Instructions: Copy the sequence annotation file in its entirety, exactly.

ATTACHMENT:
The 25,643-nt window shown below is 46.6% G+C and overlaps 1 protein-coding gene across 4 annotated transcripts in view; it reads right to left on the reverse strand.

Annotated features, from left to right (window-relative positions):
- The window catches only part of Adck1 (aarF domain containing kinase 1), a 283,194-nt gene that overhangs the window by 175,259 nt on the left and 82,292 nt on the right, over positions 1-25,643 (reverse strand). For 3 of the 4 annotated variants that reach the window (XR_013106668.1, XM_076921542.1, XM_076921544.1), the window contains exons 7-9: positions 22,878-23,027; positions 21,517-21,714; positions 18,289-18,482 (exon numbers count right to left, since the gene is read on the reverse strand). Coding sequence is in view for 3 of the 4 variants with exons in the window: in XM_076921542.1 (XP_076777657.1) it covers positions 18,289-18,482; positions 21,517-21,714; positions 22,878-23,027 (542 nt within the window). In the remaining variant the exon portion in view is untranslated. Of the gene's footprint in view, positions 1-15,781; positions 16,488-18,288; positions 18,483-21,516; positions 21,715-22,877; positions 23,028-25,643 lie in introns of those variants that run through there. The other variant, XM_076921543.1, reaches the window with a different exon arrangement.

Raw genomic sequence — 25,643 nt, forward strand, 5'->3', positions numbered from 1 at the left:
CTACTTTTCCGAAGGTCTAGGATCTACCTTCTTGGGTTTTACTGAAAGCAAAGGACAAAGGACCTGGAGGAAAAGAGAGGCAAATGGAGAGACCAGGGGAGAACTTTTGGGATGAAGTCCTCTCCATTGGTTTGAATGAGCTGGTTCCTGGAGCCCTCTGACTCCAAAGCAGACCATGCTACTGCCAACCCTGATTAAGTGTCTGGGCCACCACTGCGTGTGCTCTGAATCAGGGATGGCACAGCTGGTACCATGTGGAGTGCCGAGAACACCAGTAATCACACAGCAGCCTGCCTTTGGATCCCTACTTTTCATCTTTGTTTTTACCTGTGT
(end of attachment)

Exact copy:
The 25,643-nt window shown below is 46.6% G+C and overlaps 1 protein-coding gene across 4 annotated transcripts in view; it reads right to left on the reverse strand.

Annotated features, from left to right (window-relative positions):
- The window catches only part of Adck1 (aarF domain containing kinase 1), a 283,194-nt gene that overhangs the window by 175,259 nt on the left and 82,292 nt on the right, over positions 1-25,643 (reverse strand). For 3 of the 4 annotated variants that reach the window (XR_013106668.1, XM_076921542.1, XM_076921544.1), the window contains exons 7-9: positions 22,878-23,027; positions 21,517-21,714; positions 18,289-18,482 (exon numbers count right to left, since the gene is read on the reverse strand). Coding sequence is in view for 3 of the 4 variants with exons in the window: in XM_076921542.1 (XP_076777657.1) it covers positions 18,289-18,482; positions 21,517-21,714; positions 22,878-23,027 (542 nt within the window). In the remaining variant the exon portion in view is untranslated. Of the gene's footprint in view, positions 1-15,781; positions 16,488-18,288; positions 18,483-21,516; positions 21,715-22,877; positions 23,028-25,643 lie in introns of those variants that run through there. The other variant, XM_076921543.1, reaches the window with a different exon arrangement.

Raw genomic sequence — 25,643 nt, forward strand, 5'->3', positions numbered from 1 at the left:
CTACTTTTCCGAAGGTCTAGGATCTACCTTCTTGGGTTTTACTGAAAGCAAAGGACAAAGGACCTGGAGGAAAAGAGAGGCAAATGGAGAGACCAGGGGAGAACTTTTGGGATGAAGTCCTCTCCATTGGTTTGAATGAGCTGGTTCCTGGAGCCCTCTGACTCCAAAGCAGACCATGCTACTGCCAACCCTGATTAAGTGTCTGGGCCACCACTGCGTGTGCTCTGAATCAGGGATGGCACAGCTGGTACCATGTGGAGTGCCGAGAACACCAGTAATCACACAGCAGCCTGCCTTTGGATCCCTACTTTTCATCTTTGTTTTTACCTGTGT